Juicing the Orange, by Pat Fallon and Fred Seen, Book, 2006, Harvard Business School Press, $26.95.
Creativity. A casual scan of the headlines in the business press can give you the impression that creativity is a newly invented elixir of hope for American businesses, a panacea of competitive advantage in a ruthless marketplace.
Hyperbole aside, many thought leaders point to creativity, innovation, and its practitioners--a group chronicled by Richard Florida in the landmark Rise of the Creative Class--as driving today's and tomorrow's economy.
According to Florida, nearly 30% of America's workforce is made up of creative practitioners--entrepreneurs, designers, engineers, artists--and account for 50% of the wages paid in the United States.
As industries and classes of professions are increasingly vulnerable to outsourcing and offshoring, creativity seems to be one of the magic bullets that, it is hoped, will ensure America's continued success in the global economy. Jeffrey Immelt, CEO of General Electric, a company that has a public persona as conservative, was recently quoted as saying, "Creativity and imagination applied in a business context is innovation."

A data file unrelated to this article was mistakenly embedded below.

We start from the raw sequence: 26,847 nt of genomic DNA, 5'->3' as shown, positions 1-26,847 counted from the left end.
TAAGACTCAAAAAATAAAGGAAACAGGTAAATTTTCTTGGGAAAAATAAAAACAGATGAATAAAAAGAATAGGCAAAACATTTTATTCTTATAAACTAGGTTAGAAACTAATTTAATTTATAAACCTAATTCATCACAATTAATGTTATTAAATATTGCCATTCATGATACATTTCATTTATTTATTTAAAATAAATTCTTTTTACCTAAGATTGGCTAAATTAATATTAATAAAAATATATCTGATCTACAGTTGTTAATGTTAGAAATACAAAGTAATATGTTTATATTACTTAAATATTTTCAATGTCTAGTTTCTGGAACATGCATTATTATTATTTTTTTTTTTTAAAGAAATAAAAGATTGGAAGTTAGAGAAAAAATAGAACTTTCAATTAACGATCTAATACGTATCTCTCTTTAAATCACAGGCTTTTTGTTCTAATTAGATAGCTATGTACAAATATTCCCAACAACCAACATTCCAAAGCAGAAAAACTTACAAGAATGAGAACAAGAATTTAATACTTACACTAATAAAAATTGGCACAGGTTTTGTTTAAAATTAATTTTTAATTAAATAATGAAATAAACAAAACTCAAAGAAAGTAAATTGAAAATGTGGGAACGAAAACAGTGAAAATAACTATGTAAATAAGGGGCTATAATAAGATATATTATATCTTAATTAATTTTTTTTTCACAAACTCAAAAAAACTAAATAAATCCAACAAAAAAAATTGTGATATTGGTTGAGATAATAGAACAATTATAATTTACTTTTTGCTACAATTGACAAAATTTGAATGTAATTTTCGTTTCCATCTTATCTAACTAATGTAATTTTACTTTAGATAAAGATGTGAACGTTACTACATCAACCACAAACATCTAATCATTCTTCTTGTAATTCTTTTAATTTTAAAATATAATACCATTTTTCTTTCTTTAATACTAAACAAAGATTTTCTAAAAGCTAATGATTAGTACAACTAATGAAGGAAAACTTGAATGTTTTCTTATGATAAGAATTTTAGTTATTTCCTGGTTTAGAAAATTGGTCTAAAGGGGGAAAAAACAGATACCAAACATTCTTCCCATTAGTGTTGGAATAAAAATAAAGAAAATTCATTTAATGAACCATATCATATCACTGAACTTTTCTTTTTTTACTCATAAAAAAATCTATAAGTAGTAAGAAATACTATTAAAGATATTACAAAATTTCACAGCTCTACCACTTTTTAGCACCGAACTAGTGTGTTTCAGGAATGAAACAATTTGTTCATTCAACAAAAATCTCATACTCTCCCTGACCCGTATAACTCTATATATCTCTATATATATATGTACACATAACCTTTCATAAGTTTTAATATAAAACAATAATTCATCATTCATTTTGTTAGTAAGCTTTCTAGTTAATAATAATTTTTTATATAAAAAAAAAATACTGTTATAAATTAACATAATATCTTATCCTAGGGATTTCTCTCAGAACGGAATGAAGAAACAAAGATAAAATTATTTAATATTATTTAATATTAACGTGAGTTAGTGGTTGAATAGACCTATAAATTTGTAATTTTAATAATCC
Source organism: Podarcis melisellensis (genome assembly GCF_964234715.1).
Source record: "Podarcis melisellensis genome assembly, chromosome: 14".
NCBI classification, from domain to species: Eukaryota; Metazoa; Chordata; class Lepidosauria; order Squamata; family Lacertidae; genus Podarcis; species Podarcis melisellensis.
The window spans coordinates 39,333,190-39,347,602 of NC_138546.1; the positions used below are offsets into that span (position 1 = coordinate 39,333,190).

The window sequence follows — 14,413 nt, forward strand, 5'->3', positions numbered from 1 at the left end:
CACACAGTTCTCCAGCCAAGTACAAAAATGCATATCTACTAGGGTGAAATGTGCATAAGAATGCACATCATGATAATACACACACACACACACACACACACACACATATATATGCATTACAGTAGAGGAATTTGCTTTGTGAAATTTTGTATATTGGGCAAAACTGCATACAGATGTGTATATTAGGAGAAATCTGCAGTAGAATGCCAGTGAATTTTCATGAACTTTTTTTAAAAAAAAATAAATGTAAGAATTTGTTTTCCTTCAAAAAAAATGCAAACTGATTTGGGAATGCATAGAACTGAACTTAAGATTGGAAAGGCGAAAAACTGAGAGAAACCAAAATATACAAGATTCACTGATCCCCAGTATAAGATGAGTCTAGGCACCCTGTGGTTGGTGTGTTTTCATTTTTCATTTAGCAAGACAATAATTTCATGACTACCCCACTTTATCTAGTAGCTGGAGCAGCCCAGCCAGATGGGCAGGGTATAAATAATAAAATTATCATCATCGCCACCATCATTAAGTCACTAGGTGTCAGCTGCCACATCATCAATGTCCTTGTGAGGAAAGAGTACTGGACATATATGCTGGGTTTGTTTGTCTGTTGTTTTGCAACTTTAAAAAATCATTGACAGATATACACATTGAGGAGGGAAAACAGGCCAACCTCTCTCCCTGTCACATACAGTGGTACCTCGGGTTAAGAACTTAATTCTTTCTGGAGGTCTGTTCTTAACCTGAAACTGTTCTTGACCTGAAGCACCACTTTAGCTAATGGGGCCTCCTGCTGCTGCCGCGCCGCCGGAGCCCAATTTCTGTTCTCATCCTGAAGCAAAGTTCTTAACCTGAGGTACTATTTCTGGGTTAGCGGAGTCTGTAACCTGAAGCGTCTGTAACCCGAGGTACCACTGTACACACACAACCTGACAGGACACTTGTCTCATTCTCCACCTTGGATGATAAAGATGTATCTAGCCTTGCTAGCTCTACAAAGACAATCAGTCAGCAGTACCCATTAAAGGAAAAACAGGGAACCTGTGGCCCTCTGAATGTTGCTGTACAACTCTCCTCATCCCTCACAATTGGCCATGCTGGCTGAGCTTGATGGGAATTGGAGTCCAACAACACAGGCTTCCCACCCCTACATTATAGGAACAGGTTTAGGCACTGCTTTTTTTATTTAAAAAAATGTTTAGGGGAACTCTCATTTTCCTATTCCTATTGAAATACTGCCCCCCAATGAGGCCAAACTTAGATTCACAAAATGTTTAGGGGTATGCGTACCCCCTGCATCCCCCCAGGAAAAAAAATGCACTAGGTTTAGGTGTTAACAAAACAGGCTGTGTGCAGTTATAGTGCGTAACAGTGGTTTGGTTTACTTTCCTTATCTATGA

Creativity: tricky thing
However, creativity is a tricky thing. It can't really be measured like cycle time, customer satisfaction, or throughput can be. Organizations probably can't hire solely for creativity, either, because it's as much or more of a function of the culture of an organization than of any individual in it.
And creativity is often somewhat feared within traditional button-down business cultures because it engenders risk, uncertainty, and a willingness to "herd cats."
Juicing the Orange: How to Turn Creativity into a Powerful Business Advantage endeavors to help organizations leverage the creativity that exists within them. The authors, Pat Fallon and Fred Senn, are founders of Fallon Worldwide, a Minneapolis-based advertising agency responsible for some of the most recognizable advertising campaigns over the last two decades. A blurb about the book says:
Too many companies think creativity means throwing money into marketing efforts and giving lip service to "out of the box" thinking. But such efforts rarely have a positive impact on the bottom line. Pat Fallon and Fred Senn argue that leaders have more creativity within their organizations than they realize--but they inadvertently stifle it or channel it in ineffective ways. But does the book...